AROUND this time of year, the healthpolicy world goes through a kind ofritual.
Every August, the Census Bureaureleases estimates of how manyAmericans have health insurance andwhere they obtain it. Every August,some health policy wonks respond bybemoaning that the number ofAmericans without health coverage isincreasing, "even though" government programs are expanding. Next,they bemoan the decline in private coverage, and praise Medicaid — thegovernment program to the poor — for "picking up the slack." Andevery August, many reporters uncritically quote this storyline,sometimes even repeating it as fact.
But the ritual is a con. Wonks know full well that expanding Medicaidcauses private coverage to decline, and can even increase the number ofpeople counted as "uninsured." But they also know that portrayingMedicaid as the hero in this narrative may build support for expandingthe program.
A recent Census Bureau report showed the persistence of twosimultaneous trends that spell trouble for America’s already troubledhealth care system. The first is that the share of Americans withoutinsurance continues to rise slowly. The second is a slow shift in sourcesof coverage from private to government insurance.
And so began the ritual. One trade publication, Modern Healthcare, ranthe headline, "Uninsured total up, even as government rolls also grow."A story in the Chicago Tribune noted the drop in private coverage andopined, "Government health programs have been picking up the slack."A spokeswoman for the advocacy group Families USA told the DetroitFree Press, "We would have seen a lot more uninsured if we didn’t havethat Medicaid safety net out there," and credited Medicaid with having"cushioned the impact." The president of the Kaiser Family Foundationmade similar comments in the Washington Post, which, in an editorial,also opined, "Most of this slack has been taken up by Medicaid..."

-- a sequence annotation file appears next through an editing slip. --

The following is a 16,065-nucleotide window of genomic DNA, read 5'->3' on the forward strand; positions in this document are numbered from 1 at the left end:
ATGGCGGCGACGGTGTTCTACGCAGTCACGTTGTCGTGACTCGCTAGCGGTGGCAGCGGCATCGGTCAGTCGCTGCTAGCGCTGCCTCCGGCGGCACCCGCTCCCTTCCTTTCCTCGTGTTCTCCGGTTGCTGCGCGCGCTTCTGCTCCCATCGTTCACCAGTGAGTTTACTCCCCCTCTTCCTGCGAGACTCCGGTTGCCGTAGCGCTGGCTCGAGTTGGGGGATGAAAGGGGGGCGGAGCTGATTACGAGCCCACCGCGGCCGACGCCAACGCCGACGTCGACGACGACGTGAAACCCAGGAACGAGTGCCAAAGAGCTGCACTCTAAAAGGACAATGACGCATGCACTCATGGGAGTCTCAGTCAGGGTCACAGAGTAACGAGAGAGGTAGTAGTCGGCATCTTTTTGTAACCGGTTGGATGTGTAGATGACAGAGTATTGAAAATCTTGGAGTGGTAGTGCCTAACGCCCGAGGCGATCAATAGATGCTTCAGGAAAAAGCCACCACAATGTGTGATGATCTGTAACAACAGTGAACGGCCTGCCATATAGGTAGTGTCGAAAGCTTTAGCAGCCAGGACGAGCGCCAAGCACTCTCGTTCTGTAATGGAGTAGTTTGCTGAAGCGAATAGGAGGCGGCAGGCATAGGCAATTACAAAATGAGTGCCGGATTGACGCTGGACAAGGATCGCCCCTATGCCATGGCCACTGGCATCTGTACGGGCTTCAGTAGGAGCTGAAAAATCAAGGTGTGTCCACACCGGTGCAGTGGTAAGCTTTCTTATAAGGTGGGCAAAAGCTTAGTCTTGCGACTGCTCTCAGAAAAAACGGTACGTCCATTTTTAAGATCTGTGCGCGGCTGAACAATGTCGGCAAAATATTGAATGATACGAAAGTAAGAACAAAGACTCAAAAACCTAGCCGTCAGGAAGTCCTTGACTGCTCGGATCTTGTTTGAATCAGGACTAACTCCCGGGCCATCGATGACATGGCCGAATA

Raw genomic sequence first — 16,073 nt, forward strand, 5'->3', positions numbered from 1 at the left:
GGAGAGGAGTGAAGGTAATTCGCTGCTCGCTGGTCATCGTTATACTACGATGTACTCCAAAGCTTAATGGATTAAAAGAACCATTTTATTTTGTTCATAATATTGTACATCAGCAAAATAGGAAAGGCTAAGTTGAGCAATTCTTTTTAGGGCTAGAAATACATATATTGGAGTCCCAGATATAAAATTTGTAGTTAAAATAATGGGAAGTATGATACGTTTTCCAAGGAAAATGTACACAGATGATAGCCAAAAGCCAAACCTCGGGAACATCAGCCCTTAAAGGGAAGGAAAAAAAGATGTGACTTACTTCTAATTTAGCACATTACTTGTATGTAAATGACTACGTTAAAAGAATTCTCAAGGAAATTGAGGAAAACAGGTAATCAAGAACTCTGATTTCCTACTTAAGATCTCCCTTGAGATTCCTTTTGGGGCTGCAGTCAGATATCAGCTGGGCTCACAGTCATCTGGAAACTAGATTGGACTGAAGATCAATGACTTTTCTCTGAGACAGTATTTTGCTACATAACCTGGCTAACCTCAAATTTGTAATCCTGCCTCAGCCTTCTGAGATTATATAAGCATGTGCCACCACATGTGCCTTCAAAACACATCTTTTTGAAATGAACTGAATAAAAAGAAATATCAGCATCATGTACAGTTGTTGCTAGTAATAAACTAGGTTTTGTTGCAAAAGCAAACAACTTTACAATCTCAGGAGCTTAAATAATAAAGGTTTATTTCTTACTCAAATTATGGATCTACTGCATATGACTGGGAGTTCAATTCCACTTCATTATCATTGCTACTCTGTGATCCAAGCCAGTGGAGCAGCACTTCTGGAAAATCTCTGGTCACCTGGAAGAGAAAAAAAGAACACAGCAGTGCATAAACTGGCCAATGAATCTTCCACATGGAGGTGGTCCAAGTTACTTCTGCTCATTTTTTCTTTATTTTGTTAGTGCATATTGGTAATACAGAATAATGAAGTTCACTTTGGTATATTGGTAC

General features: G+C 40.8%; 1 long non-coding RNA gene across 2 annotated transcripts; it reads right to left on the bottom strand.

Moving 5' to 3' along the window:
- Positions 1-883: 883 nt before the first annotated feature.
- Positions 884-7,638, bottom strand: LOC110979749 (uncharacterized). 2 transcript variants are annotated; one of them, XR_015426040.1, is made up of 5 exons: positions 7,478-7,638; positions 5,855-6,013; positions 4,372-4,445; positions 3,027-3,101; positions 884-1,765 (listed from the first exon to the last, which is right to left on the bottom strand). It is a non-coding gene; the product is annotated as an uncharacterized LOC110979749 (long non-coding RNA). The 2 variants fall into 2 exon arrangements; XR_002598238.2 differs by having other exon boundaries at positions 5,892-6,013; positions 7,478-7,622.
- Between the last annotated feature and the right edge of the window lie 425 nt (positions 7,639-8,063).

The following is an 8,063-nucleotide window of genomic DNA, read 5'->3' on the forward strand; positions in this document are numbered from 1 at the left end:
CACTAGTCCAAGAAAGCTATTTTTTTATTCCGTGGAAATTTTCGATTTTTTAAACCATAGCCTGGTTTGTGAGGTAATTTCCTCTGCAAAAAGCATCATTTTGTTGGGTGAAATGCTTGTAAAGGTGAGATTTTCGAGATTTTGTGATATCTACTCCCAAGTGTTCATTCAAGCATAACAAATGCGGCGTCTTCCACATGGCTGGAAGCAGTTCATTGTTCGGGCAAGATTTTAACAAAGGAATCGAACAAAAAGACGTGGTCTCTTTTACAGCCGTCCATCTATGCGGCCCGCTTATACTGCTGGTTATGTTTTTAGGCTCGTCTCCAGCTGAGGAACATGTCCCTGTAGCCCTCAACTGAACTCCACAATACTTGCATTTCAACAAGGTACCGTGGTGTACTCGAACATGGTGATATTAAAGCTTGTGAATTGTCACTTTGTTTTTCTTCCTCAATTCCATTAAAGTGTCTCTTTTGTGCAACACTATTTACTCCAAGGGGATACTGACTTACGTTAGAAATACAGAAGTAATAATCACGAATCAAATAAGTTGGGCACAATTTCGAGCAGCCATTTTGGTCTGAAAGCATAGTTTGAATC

Like those articles, most coverage of the Census Bureau data treats thedecline of private coverage and the growth of Medicaid as if they wereseparate phenomena. But most analysts know that Medicaid expansions,of which there have been many, don’t just "pick up the slack."
Many studies have established that as Medicaid eligibility expands, it"crowds out" private coverage. In essence, "crowd out" means that someemployers stop providing health benefits when Medicaid becomesavailable to low-wage employees or their dependents.
It also means that even if workers are offered private coverage, somechoose Medicaid instead. USA Today reports, "Many workers chooseMedicaid over insurance offered by their employers because it is lessexpensive. Wal-Mart workers pay $273 a month for the company'sfamily medical coverage and get fewer benefits than Medicaid."
Sometimes employers even encourage workers to enroll in Medicaid.One survey by the Employee Benefit Research Institute found one infour employers give low-wage workers information on how to enroll inMedicaid.
The Robert Wood Johnson Foundation, a strong supporter of Medicaid,examined 22 crowd-out studies. More than half found evidence ofcrowding out, and some even found that enrollment growth in publicprograms was completely offset by reductions in private coverage. Theresearchers concluded that crowding out "seems inevitable."
Some might say, "Isn't private coverage declining because the cost isrising?" Yes. But here again, Medicaid contributes to the problem.
Medicaid actually increases the cost of private care and coverage. Astudy by the National Bureau of Economic Research found thatMedicaid increases prescription drug prices for private payers by 13percent. And as private insurance pools shrink, insurers are less able topool risk, which can increase the cost of private coverage even more.
As private coverage erodes, some of those who lose it end up covered byMedicaid. Others go uninsured.
Many speak of Medicaid as if it merely catches people who fall off theeconomic ladder. But it also shakes that ladder, which causes morepeople to fall.
Health policy wonks need to come clean about the role Medicaid playsin eroding private health insurance, while reporters need to make surethey don't end up delivering someone’s ideological spin.
Only when the truth about the decline of private insurance comes to lightwill we be able to have a debate about what that means, and how tomove forward.